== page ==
be the most brilliant ever attempted here.
The triumphal arch will be ready by to
night, when -180 lights will blaze on it.
The arch will be topped with a huge
golden eagle, and the court-house, jail and
all public buildings are to be profusely
decorated. Many firms are arranging
for electrical displays. It is the request
ot the committee that all business houses
show the stars aud stripes.
The ladies in chnrge of the dinner to
be given to the soldiers have completed
the final details. It will be served in the
Bamberger Bloom building, and it will
be a most happy occasion. It has been
learned that the soldiers will be fed by
the Government during their stay in the
service here, and the dainties to be given
by the ladies will break the monotony of
the army diet. The dinner will be fit
for kings, and there will be plenty of
music. The ladies have worked unsel
fishly and nobly for the success of this
part of the undertaking,..
One of the pleasant features of the cel-
brationtwillilietheiiparticipationjOffctlie.
young lauy pupns oi ine I'cmaie Mign
School, who will take part in the exer
cises to be held in the Auditorium. The
girls, to the number of at least 350, will
sing at the reception. Their programme
will include the rendition of several
pieces dedicated to the soldier boys, and
several of our best soloists will assist
them.
The arrangements for the great parade
have been practically determined upon,
although there may be some slight
changes and additions to the ranks of
those already announced as in readiness
to join the marching column. There
will be at least seven bands of music, and
each detachment mil be met with a band
upon its arrival. The latest announced
make-up of the parade is as follows:
Mounted police.
Band and Drum Corps.
Marshal and aides,
invited guests in carriages.
Police walking.
G. A. R.
Elks.
Knights of Pythias.
Junior and Senior Order of American
Mechanics.
Kentucky Military Institute Cadets.
High School Cadets.
Knights of Honor.
Red Men.
Knights of St. John.
Young Men's Institute.
Newsboys.
Legion Veterans.
Legion. -Fire
Department.
While the Hibernian Knights are not
assigned in the foregoing they will un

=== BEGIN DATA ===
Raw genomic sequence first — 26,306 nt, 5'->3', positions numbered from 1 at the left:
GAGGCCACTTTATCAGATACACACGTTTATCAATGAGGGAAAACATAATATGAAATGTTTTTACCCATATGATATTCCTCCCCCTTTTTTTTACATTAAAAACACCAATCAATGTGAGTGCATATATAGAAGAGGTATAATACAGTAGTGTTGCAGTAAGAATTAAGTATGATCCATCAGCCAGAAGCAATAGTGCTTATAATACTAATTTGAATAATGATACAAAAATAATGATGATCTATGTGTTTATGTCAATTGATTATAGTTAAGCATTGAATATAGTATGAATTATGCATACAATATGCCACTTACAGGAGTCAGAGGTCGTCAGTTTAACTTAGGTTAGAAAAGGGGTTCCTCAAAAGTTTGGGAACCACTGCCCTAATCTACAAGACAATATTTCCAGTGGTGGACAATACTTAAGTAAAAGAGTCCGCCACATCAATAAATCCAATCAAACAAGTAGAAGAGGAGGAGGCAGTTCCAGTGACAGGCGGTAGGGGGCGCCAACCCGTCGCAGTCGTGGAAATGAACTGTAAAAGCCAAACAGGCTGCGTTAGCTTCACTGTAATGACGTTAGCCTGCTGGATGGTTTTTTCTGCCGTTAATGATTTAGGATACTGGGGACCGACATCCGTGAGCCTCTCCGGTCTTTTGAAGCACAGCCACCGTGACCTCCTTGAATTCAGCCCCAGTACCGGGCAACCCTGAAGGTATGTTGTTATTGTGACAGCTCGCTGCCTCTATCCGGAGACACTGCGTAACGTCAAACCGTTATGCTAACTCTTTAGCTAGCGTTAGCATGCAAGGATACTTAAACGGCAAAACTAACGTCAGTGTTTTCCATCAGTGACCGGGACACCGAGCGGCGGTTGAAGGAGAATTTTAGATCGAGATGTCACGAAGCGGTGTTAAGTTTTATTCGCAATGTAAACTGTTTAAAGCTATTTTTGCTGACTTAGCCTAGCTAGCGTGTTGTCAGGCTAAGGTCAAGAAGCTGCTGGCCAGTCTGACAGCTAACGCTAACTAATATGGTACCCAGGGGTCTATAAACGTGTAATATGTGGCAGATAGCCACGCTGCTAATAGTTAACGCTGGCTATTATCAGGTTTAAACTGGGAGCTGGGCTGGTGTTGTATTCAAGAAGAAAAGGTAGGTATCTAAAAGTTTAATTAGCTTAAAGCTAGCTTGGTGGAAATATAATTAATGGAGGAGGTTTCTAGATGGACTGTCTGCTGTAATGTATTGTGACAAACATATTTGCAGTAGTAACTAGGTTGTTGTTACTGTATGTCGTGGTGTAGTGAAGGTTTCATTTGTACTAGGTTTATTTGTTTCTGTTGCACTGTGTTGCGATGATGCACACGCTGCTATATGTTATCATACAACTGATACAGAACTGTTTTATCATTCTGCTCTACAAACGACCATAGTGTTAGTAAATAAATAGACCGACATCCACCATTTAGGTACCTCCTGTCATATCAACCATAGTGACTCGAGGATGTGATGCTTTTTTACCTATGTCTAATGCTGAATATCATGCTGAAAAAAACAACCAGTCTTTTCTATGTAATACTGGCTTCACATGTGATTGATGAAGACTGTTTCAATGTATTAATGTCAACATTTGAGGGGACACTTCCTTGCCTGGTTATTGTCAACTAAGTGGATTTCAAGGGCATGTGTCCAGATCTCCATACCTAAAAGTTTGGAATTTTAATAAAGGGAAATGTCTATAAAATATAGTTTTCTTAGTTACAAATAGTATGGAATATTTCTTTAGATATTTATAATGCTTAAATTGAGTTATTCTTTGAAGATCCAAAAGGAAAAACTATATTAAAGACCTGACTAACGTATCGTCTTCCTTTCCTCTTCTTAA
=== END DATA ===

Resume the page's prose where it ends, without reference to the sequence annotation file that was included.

doubtedly occupy a prominent place in
the parade, as Company A was probably
the first body that volunteered to turn
out to honor the Legion. They will ap
pear in full dress uniform. Members of
the various divisions who can do so will
meet at Hibernian Hall on Tuesday
morning, where they will form in line
for the parade.
It has been determined to have the pa
rade form nt First and Broadway, the Le
gion being on the north side of Broad
way, with its right resting on First street
The route will be in First to Main, down
Main to Eighth, out Eighth to Market,
up Market to Fourth, m Fourth to Jef
ferson, down Jefferson to Eighth, where
the parade will disband. The streets
will be roped from Third and Main
nround to Seventh and Jefferson.
n was aiso ucciaeu mat, inasmucli as
the Legion was to be welcomed, it
should have the position of honor in
passing ine reviewing stand, n was
therefore determined that the head of
the parade should not go any farther
) than Fourth and Jefferson streets, where
I the different bodies should sten aside
and allow the Legion to pass to the I
i front, when nil the other bodies would
' fall in in order. After the reviewing
stand is passed the Legion will
; ranks and allow the other marching
bodies to pass in ordJr, and will again
fall in atjlie rear until Eighth street is 'gifts to buyers of our teas aud coffees,
reached, where the whole parade will', It la customary nowaday to give
disband.
The committee having the matter in
charge have announced that rrrinf
will be provided for -derails of the Le
gion in the Mexican war. The Legion
veterans will have In the parade flags
and banners won in drill contests, a
drum used by the regiment in the Mexi
can war, and their flag now almost in
tatters that was presented to the Legion
by Miss Sallie Ward nnd carried Jn Mex
ico, and which was floated over the
victory at Monterey, j
Many of the most prominent citizens of
Louisville, including- the Mayor, judges
and ex-judges, bankers, lawyers, doctors
and business men generally were mem
bers of the Legion, and all are urged and
expected to join in lie parade and thus
extend a merited courtesy to the boys on
their home-coming from war, and demon
strate home appreciajion of the services
they have rendered to the State and
country. It is desired and designed to
make this parade an event in Louisville
history. J
At the meeting to be held at the
Auditorium the first speaker will be ex
Governor Simon B.jBuckner, who will
welcome the First Kentucky on behalf of
the State. He will lie followed by Mayor
Charles P. Weaver, whose address will
be a welcome to Louisville. The follow
ing other speakers (have been chosen:
Bisliop Thomas U. Dudley, Hon. Henry
Wntterson and Hoiil Edward J. McDer
mott. BOSTON'SlTRIBUTE
To
the Memory of the
lllus-
trlous Patriots of the
Greenrlsle.
1r'
It
Last biinday evening
in the Grand
Opera House, Boston Division 3 cele
brated in a most patriotic manner the
memory of the illustrious patriots of '98,
who in that perilous 'period of Ireland's
sad history sacrificed their lives to right
the wrongs of the oppressed fellow-countrymen.
The celebration took the form
of a concert and lecture illustrated in
thrilling scenes, the orator of the occa
sion being the well-known lecturer, W. J.
Walshe. The officers of this popular
division succeeded 'jih their efforts to
make the event a memorable one in the
history of the organization, over 1,000
persons being present. The exercises
opened with an ode commemorative of